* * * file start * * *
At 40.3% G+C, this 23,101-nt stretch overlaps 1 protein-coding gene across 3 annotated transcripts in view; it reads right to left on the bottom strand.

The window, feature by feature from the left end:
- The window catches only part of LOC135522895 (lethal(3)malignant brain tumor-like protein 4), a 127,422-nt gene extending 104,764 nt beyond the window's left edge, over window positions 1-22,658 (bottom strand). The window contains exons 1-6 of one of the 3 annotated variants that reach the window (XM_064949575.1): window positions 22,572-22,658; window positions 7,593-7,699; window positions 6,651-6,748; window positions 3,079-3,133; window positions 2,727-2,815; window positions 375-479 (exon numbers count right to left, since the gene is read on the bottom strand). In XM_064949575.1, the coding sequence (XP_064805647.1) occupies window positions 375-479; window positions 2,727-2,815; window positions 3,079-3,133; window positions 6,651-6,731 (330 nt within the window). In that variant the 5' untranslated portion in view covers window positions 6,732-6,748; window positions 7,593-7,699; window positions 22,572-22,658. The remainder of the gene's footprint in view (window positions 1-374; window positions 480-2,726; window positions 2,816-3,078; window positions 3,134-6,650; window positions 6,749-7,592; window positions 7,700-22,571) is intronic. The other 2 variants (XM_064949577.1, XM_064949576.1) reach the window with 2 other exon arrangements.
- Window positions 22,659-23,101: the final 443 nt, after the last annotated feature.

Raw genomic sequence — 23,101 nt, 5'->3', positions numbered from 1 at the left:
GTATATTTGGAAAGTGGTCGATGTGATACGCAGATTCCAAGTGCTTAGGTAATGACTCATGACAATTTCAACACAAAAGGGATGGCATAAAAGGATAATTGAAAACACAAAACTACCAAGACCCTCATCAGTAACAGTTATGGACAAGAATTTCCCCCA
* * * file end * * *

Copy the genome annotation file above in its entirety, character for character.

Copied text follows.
At 40.3% G+C, this 23,101-nt stretch overlaps 1 protein-coding gene across 3 annotated transcripts in view; it reads right to left on the bottom strand.

The window, feature by feature from the left end:
- The window catches only part of LOC135522895 (lethal(3)malignant brain tumor-like protein 4), a 127,422-nt gene extending 104,764 nt beyond the window's left edge, over window positions 1-22,658 (bottom strand). The window contains exons 1-6 of one of the 3 annotated variants that reach the window (XM_064949575.1): window positions 22,572-22,658; window positions 7,593-7,699; window positions 6,651-6,748; window positions 3,079-3,133; window positions 2,727-2,815; window positions 375-479 (exon numbers count right to left, since the gene is read on the bottom strand). In XM_064949575.1, the coding sequence (XP_064805647.1) occupies window positions 375-479; window positions 2,727-2,815; window positions 3,079-3,133; window positions 6,651-6,731 (330 nt within the window). In that variant the 5' untranslated portion in view covers window positions 6,732-6,748; window positions 7,593-7,699; window positions 22,572-22,658. The remainder of the gene's footprint in view (window positions 1-374; window positions 480-2,726; window positions 2,816-3,078; window positions 3,134-6,650; window positions 6,749-7,592; window positions 7,700-22,571) is intronic. The other 2 variants (XM_064949577.1, XM_064949576.1) reach the window with 2 other exon arrangements.
- Window positions 22,659-23,101: the final 443 nt, after the last annotated feature.

Raw genomic sequence — 23,101 nt, 5'->3', positions numbered from 1 at the left:
GTATATTTGGAAAGTGGTCGATGTGATACGCAGATTCCAAGTGCTTAGGTAATGACTCATGACAATTTCAACACAAAAGGGATGGCATAAAAGGATAATTGAAAACACAAAACTACCAAGACCCTCATCAGTAACAGTTATGGACAAGAATTTCCCCCA